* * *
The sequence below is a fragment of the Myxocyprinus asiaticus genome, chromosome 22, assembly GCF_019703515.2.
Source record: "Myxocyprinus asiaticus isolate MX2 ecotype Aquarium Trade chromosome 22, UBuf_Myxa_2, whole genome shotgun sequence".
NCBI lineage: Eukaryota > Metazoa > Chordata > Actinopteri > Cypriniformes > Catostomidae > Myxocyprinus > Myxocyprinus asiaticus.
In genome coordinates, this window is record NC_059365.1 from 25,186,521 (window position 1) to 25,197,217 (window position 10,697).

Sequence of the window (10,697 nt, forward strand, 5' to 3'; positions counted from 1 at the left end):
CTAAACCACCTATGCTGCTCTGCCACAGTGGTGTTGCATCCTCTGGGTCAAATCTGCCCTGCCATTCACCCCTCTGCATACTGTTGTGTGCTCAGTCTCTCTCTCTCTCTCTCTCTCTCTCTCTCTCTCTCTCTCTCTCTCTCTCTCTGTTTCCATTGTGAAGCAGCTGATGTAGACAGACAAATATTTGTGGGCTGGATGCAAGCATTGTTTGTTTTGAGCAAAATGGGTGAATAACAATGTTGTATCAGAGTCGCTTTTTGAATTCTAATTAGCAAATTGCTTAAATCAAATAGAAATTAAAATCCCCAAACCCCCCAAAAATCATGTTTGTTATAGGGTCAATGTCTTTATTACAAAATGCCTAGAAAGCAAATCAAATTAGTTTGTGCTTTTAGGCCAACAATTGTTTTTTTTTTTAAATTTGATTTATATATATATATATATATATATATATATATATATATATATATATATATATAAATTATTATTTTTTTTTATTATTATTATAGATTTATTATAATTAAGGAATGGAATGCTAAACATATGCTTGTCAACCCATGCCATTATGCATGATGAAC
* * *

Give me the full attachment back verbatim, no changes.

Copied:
The sequence below is a fragment of the Myxocyprinus asiaticus genome, chromosome 22, assembly GCF_019703515.2.
Source record: "Myxocyprinus asiaticus isolate MX2 ecotype Aquarium Trade chromosome 22, UBuf_Myxa_2, whole genome shotgun sequence".
NCBI lineage: Eukaryota > Metazoa > Chordata > Actinopteri > Cypriniformes > Catostomidae > Myxocyprinus > Myxocyprinus asiaticus.
In genome coordinates, this window is record NC_059365.1 from 25,186,521 (window position 1) to 25,197,217 (window position 10,697).

Sequence of the window (10,697 nt, forward strand, 5' to 3'; positions counted from 1 at the left end):
CTAAACCACCTATGCTGCTCTGCCACAGTGGTGTTGCATCCTCTGGGTCAAATCTGCCCTGCCATTCACCCCTCTGCATACTGTTGTGTGCTCAGTCTCTCTCTCTCTCTCTCTCTCTCTCTCTCTCTCTCTCTCTCTCTCTCTCTCTGTTTCCATTGTGAAGCAGCTGATGTAGACAGACAAATATTTGTGGGCTGGATGCAAGCATTGTTTGTTTTGAGCAAAATGGGTGAATAACAATGTTGTATCAGAGTCGCTTTTTGAATTCTAATTAGCAAATTGCTTAAATCAAATAGAAATTAAAATCCCCAAACCCCCCAAAAATCATGTTTGTTATAGGGTCAATGTCTTTATTACAAAATGCCTAGAAAGCAAATCAAATTAGTTTGTGCTTTTAGGCCAACAATTGTTTTTTTTTTTAAATTTGATTTATATATATATATATATATATATATATATATATATATATATATATATATATAAATTATTATTTTTTTTTATTATTATTATAGATTTATTATAATTAAGGAATGGAATGCTAAACATATGCTTGTCAACCCATGCCATTATGCATGATGAAC